JASON DILL — 032c Profile

JASON DILL -- 032c Profile

Jason Dill has never been one to shy away from interviews. His latest with Germany’s 032c is particularly poignant. It covers Jason’s history, time in New York, battles with addiction, and more. It also goes into detail on Fucking Awesome from Dill’s perspective. We’ve pulled a few choice quotes below.

On starting the brand:

In 2013, it was all just a bit stale. And me being older. And not wanting to die with a company. And Alien Workshop turning into the Titanic. I realized I needed to leave otherwise I’d rust. It was super emotional and gnarly to leave something that you’ve been a part of for that long. But I had to go and do my own thing. In my eyes, there was a lack of something in the skateboard world in 2013. Skateboarding in 2013 felt like it was at the mall. You just put your stuff on an ageing pro skateboarder who has some sort of lineage. It was so squuuaaaare. So accepted. It was a mixture of knowing that it needed to get beat up a bit for being a kook.

On where the image comes from:

When you’re making shit, no one gets it. No one understands. I don’t just sit there at a computer moving shit around. I go out in the world, whether it’s Paris or Pittsburgh, or a fucking shop in Stoke Newington that sells old books. I’ll stand there for three hours and look through all that shit. And I might not find anything. But all of this is accumulated and shot out through my system. It’s how the whole operation works as far as making this company.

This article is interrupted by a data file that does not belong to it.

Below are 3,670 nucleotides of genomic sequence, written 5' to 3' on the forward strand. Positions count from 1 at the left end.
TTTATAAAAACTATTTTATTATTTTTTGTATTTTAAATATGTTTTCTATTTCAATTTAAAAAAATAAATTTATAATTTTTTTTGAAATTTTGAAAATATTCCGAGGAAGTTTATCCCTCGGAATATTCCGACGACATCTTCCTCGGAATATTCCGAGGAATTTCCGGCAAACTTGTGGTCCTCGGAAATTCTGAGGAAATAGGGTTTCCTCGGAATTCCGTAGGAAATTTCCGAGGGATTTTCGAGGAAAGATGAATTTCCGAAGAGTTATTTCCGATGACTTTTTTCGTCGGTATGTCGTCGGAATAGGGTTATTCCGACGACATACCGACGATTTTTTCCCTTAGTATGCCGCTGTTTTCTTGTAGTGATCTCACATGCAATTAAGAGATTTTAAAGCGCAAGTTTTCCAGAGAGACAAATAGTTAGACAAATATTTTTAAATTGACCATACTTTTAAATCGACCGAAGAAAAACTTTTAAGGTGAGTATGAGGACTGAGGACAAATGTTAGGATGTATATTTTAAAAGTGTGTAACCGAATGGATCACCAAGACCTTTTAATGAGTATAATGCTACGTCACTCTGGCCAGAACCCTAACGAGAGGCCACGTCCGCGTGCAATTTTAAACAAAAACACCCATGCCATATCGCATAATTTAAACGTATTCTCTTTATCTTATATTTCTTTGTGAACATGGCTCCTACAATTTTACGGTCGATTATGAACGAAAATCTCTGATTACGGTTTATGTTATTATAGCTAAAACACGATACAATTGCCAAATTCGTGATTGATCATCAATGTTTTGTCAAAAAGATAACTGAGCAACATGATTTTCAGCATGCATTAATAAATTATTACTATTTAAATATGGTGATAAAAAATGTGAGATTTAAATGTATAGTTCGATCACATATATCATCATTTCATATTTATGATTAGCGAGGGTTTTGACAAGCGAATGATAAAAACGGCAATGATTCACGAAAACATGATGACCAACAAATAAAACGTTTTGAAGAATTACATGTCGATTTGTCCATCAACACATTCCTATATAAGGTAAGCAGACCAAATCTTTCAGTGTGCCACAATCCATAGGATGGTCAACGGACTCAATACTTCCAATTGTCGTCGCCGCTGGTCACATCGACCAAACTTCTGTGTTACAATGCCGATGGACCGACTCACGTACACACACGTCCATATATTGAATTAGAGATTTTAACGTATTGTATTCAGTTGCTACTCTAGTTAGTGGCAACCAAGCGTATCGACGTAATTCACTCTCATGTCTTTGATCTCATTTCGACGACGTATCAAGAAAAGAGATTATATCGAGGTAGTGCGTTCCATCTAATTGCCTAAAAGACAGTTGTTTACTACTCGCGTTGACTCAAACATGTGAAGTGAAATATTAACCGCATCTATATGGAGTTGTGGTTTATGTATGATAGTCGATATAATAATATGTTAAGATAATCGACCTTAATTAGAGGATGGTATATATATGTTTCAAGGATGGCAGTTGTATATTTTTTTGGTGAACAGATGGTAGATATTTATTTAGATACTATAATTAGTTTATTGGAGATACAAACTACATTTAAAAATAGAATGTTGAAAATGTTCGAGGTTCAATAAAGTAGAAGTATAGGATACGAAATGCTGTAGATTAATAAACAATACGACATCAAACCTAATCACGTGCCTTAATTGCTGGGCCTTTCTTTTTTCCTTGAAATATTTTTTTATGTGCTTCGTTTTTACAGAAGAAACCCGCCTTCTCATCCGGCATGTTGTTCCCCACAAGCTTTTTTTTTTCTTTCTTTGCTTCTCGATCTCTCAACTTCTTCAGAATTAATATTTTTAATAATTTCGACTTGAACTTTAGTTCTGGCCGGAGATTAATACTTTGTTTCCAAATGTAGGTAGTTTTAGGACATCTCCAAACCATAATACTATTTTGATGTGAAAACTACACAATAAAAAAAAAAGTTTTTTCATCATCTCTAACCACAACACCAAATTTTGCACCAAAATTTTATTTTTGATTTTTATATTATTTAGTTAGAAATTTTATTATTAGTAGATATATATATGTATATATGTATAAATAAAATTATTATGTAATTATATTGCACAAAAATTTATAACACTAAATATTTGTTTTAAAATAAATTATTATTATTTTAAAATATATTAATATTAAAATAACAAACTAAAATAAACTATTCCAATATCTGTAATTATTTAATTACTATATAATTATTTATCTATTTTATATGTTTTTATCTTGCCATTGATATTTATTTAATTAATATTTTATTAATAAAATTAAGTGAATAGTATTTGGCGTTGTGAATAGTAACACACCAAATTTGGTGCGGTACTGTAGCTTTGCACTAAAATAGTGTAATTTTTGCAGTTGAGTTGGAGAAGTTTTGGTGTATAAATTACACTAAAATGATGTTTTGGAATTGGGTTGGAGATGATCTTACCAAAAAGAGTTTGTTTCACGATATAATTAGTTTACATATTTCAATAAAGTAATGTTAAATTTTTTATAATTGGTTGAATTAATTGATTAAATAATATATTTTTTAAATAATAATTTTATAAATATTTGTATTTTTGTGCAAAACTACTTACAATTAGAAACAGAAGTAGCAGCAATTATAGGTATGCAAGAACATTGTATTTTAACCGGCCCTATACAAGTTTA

On running a company:

I never wanted my own company. A skateboard company. The government is still taking half of my paycheck because I fucked up my taxes for so long. I can’t even take care of myself, or my own company of myself. I thought having your own company would be nothing but a pain in the ass. And guess what? I was right. It’s constantly a pain in the ass. I’ll be out for dinner with my old lady, and I’ll be trying to concentrate on what she’s saying, but at the back of my mind I’m thinking: ‘Oh my god, how many of that did we make? Is it going to sell?’ All these little fucking catastrophes in your brain, and you hang out with anyone, and they just think you’re a weirdo. I’m not complaining about it. It is what it is.

On the next generation:

I don’t know if I enjoy the responsibility, but I enjoy the response. It’s different now. The kids are older. The oldest is Na-kel [Smith] who is 22. Tyshawn [Jones] is 17. He’s the youngest and tallest. It is what it is. They’re flying around the planet now. If it wasn’t for my kids on the team, this wouldn’t be what it is. It would just be me, this old white fuck, and no one gives a fuck about me. I’ve been doing the company since 2001, but now it’s a whole different deal. And now I don’t know what it is anymore. I still love it and I’m really proud. But if it ends tomorrow, I’ll be sad because I need money still. We cut the head off skateboarding, and it’s been really great.

For more, visit 032c’s website to read the entire interview.

Jason Dill | Mind Field [2009]

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